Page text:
19. Intractable bone marrow edema syndrome of the hip.

    PubMed

    Gao, Fuqiang; Sun, Wei; Li, Zirong; Guo, Wanshou; Kush, Nepali; Ozaki, Koji

    2015-04-01

    There is a need for an effective and noninvasive treatment for intractable bone marrow edema syndrome of the hip. Forty-six patients with intractable bone marrow edema syndrome of the hip were retrospectively studied to compare the short-term clinical effects of treatment with high-energy extracorporeal shock wave therapy vs femoral head core decompression. The postoperative visual analog scale score decreased significantly more in the extracorporeal shock wave therapy group compared with the femoral head core decompression group (P<.05). For unilateral lesions, postoperative Harris Hip Scores for all hips in the extracorporeal shock wave therapy group were more significantly improved than Harris Hip Scores for all hips in the femoral head core decompression group (P<.05). Patients who underwent extracorporeal shock wave therapy also resumed daily activities significantly earlier. Average overall operative time was similar in both groups. Symptoms disappeared significantly sooner in the extracorporeal shock wave therapy group in patients with both unilateral (P<.01) and bilateral lesions (P<.05). Hospital costs were significantly lower with extracorporeal shock wave therapy compared with femoral head core decompression. The intraoperative fluoroscopy radiation dose was lower in extracorporeal shock wave therapy than in femoral head core decompression for both unilateral (P<.05) and bilateral lesions (P<.01). On magnetic resonance imaging (MRI), bone marrow edema improved in all patients during the follow-up period. After extracorporeal shock wave therapy, all patients remained pain-free and had normal findings on posttreatment radiographs and MRI scans. Extracorporeal shock wave therapy appears to be a valid, reliable, and noninvasive tool for rapidly resolving intractable bone marrow edema syndrome of the hip, and it has a low complication rate and relatively low cost compared with other conservative and surgical treatment approaches. PMID:25901618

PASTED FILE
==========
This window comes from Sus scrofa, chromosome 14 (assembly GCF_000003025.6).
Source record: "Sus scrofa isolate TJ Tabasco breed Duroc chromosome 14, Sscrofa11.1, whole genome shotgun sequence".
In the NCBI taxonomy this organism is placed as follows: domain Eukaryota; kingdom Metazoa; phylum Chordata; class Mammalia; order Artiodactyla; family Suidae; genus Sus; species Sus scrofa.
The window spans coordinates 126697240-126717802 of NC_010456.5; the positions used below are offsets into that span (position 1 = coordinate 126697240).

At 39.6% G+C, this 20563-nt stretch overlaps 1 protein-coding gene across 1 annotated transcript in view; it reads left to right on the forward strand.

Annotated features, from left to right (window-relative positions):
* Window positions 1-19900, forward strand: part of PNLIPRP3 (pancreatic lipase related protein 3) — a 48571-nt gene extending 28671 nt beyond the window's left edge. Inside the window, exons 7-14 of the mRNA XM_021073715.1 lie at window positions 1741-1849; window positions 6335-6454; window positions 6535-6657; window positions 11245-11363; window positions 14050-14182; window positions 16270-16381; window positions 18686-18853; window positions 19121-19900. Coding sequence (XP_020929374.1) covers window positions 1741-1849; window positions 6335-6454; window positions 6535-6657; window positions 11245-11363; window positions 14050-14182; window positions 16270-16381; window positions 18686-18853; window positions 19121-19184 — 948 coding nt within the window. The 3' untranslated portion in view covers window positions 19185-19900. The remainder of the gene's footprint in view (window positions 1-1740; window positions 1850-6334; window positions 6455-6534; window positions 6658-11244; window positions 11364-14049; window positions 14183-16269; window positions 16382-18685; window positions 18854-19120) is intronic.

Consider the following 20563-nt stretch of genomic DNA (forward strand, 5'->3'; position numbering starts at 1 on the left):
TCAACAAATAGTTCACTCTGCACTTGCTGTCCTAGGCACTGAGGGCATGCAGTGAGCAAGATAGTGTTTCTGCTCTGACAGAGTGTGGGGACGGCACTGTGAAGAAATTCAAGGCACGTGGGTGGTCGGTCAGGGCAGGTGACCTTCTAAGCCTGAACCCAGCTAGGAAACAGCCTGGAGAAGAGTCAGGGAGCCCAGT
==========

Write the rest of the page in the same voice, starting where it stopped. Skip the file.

20. Pain pharmacology: focus on opioids

    PubMed Central

    Fornasari, Diego

    2014-01-01